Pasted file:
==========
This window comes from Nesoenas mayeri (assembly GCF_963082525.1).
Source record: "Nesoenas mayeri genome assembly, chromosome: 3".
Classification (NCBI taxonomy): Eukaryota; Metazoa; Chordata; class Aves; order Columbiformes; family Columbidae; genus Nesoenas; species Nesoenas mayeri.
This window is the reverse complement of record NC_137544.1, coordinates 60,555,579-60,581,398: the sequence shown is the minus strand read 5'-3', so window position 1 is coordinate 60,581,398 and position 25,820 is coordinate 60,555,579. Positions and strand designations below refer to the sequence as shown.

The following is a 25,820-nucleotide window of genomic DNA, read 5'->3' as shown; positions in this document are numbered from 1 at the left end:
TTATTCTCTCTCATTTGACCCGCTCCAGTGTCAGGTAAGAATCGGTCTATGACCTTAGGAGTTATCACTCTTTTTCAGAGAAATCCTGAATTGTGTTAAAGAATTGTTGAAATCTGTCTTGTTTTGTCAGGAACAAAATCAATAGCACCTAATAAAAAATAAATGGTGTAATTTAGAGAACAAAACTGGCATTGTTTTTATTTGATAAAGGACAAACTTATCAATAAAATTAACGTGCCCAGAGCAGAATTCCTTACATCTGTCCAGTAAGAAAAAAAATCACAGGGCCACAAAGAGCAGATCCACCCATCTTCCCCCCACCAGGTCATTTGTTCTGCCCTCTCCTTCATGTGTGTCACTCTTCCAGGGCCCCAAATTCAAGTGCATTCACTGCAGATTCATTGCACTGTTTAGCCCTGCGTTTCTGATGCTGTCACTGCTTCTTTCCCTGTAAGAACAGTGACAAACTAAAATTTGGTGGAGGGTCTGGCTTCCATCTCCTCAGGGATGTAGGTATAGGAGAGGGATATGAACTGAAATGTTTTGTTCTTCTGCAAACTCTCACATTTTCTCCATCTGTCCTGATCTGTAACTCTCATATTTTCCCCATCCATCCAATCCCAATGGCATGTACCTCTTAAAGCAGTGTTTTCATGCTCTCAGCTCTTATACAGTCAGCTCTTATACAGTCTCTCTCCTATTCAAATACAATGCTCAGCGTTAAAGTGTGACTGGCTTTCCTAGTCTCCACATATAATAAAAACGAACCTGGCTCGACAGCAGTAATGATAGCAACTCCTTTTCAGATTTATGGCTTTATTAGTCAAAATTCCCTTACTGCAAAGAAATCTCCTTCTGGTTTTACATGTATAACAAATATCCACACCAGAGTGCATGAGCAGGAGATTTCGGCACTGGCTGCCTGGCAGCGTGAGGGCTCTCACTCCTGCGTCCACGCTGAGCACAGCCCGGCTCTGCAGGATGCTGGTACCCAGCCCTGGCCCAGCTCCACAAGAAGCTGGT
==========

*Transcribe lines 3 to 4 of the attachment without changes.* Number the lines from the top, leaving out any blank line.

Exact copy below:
Classification (NCBI taxonomy): Eukaryota; Metazoa; Chordata; class Aves; order Columbiformes; family Columbidae; genus Nesoenas; species Nesoenas mayeri.
This window is the reverse complement of record NC_137544.1, coordinates 60,555,579-60,581,398: the sequence shown is the minus strand read 5'-3', so window position 1 is coordinate 60,581,398 and position 25,820 is coordinate 60,555,579. Positions and strand designations below refer to the sequence as shown.